Today marks the 35th installment in a series of articles by titled Heroes of Progress. This bi-weekly column provides a short introduction to heroes who have made an extraordinary contribution to the well-being of humanity. You can find the 34th part of this series here.

This week, our hero is Enrico Fermi, the Italian-American physicist who created the world’s first nuclear reactor. Although controversial among many, nuclear power remains the main source of zero carbon energy that, scientists from NASA calculate, saved millions of people from air pollution-related deaths. Today, 26 percent of electricity in the European Union and 20 percent of electricity in the United States is generated by nuclear power. Those numbers will likely rise in the coming decades.

Enrico Fermi was born on September 29, 1901, in Rome, Italy. His father was a division head in the Ministry of Railways and his mother worked as an elementary school teacher. Even at a young age, Fermi showed a keen interest in science and could often be found building scientific contraptions, such as gyroscopes and electric motors. Fermi was baptized as a Roman Catholic, but remained an agnostic throughout his life.

In 1918, Fermi graduated from high school and won a scholarship to the prestigious Scuola Normale Superiore di Pisa, Italy. Fermi initially chose to major in mathematics, but soon switched to physics, focusing on quantum mechanics and atomic physics. The faculty were so impressed with Fermi’s intellect that they quickly put him in the doctoral program. His academic advisor Luigi Puccianti used to say Fermi was so bright that “there was little [that he] Puccianti could teach him.”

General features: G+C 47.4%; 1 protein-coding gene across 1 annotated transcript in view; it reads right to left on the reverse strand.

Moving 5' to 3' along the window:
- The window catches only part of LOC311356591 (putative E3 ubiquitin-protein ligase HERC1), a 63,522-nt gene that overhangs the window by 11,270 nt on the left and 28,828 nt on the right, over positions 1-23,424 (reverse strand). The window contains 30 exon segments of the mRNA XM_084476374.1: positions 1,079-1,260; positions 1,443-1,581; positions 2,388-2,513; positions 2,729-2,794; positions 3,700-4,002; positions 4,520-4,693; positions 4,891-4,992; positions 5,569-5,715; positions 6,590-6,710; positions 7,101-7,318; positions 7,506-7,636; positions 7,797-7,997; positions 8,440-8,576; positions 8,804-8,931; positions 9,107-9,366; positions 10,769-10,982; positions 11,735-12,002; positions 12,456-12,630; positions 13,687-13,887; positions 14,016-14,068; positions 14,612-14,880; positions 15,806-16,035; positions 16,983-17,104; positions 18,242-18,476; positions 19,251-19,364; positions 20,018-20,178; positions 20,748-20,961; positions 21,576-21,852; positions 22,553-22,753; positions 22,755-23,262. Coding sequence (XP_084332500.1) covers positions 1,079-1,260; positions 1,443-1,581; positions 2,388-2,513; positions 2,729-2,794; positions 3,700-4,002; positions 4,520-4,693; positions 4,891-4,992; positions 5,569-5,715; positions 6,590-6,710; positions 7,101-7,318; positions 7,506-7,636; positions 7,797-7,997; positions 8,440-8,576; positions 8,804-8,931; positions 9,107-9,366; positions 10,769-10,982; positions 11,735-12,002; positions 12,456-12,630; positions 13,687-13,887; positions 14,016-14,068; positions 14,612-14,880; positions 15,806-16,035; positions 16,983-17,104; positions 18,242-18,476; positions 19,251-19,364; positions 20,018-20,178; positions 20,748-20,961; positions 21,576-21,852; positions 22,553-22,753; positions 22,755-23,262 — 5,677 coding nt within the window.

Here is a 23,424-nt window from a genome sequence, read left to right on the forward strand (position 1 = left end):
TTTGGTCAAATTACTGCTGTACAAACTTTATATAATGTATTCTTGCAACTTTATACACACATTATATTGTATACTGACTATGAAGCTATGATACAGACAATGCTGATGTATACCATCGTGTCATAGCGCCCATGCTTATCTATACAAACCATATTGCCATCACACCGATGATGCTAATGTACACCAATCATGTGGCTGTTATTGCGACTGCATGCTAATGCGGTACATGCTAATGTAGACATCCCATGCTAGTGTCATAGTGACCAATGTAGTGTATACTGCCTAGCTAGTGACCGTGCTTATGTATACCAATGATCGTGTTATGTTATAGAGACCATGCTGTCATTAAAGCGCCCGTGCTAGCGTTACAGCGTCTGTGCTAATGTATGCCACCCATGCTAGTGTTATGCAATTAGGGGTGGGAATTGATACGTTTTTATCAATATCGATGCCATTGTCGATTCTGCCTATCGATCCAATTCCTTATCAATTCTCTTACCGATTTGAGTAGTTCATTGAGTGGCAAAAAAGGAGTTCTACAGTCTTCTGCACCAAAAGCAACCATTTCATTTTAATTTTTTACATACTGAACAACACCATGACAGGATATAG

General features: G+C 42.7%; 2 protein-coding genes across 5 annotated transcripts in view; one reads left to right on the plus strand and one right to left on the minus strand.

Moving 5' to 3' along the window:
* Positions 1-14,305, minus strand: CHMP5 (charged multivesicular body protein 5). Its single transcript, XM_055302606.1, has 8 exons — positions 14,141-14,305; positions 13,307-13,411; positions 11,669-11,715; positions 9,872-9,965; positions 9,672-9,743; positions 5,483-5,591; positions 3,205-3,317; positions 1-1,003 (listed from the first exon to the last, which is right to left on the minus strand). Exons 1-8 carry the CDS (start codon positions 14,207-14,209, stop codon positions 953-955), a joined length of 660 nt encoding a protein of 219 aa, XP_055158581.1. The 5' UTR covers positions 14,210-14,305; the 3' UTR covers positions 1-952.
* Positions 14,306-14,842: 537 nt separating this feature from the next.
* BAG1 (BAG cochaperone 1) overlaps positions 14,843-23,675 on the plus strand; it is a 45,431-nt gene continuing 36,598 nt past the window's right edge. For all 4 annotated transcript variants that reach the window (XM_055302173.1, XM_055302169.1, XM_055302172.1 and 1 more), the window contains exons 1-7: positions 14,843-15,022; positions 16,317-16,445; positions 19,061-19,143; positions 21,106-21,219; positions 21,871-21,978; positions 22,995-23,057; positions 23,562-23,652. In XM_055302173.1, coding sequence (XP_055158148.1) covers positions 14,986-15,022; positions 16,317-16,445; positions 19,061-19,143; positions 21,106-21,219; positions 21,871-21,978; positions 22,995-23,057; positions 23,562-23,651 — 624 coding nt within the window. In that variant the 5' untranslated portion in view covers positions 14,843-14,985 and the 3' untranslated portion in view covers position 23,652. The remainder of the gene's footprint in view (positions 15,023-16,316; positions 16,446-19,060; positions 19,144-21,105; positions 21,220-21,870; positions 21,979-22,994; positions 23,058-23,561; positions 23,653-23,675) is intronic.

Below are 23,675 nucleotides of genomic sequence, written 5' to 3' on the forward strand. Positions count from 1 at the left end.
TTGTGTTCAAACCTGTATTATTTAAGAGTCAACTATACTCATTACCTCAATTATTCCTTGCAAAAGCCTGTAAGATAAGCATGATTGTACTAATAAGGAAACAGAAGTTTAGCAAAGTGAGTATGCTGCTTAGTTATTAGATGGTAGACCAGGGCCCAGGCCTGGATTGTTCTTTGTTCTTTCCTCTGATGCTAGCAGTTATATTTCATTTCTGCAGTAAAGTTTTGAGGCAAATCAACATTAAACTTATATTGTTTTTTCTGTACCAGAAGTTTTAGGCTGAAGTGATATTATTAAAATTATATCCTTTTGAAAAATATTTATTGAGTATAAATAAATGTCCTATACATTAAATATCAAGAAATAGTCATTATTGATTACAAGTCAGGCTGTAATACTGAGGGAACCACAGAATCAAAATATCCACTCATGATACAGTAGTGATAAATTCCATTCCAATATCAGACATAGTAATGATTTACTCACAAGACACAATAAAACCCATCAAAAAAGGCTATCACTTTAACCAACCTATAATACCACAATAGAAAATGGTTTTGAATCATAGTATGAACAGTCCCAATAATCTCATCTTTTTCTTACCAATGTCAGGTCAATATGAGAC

Fermi was awarded a doctorate degree in physics in 1922, when he was just 20 years old. In 1923, Fermi was awarded a scholarship by the Italian government, which allowed him to spend several months studying with renowned physicist Max Born at the University of Gottingen. Fermi also received a scholarship from the Rockefeller Foundation to study at the University of Leyden. He moved back to Italy in late 1924.

In Italy, Fermi was appointed lecturer of Mathematical Physics and Mechanics at the University of Florence – a post he would hold for two years. In 1927, he was elected Professor of Theoretical Physics at the University of Rome. In March 1929, Fermi was appointed a member of the Royal Academy of Italy by Benito Mussolini.

In the early stages of his career, Fermi primarily focused on electrodynamic problems and theoretical investigations into spectroscopic phenomena (i.e., the interaction between matter and electromagnetic radiation). In 1934, Fermi began to study the atom. He demonstrated that nuclear transformation could occur in nearly every element subjected to neutron bombardment. When he split the atom of uranium, Fermi found that the experiment led to the slowing down of neutrons, which caused nuclear fission and the production of new elements beyond the known periodic table at the time.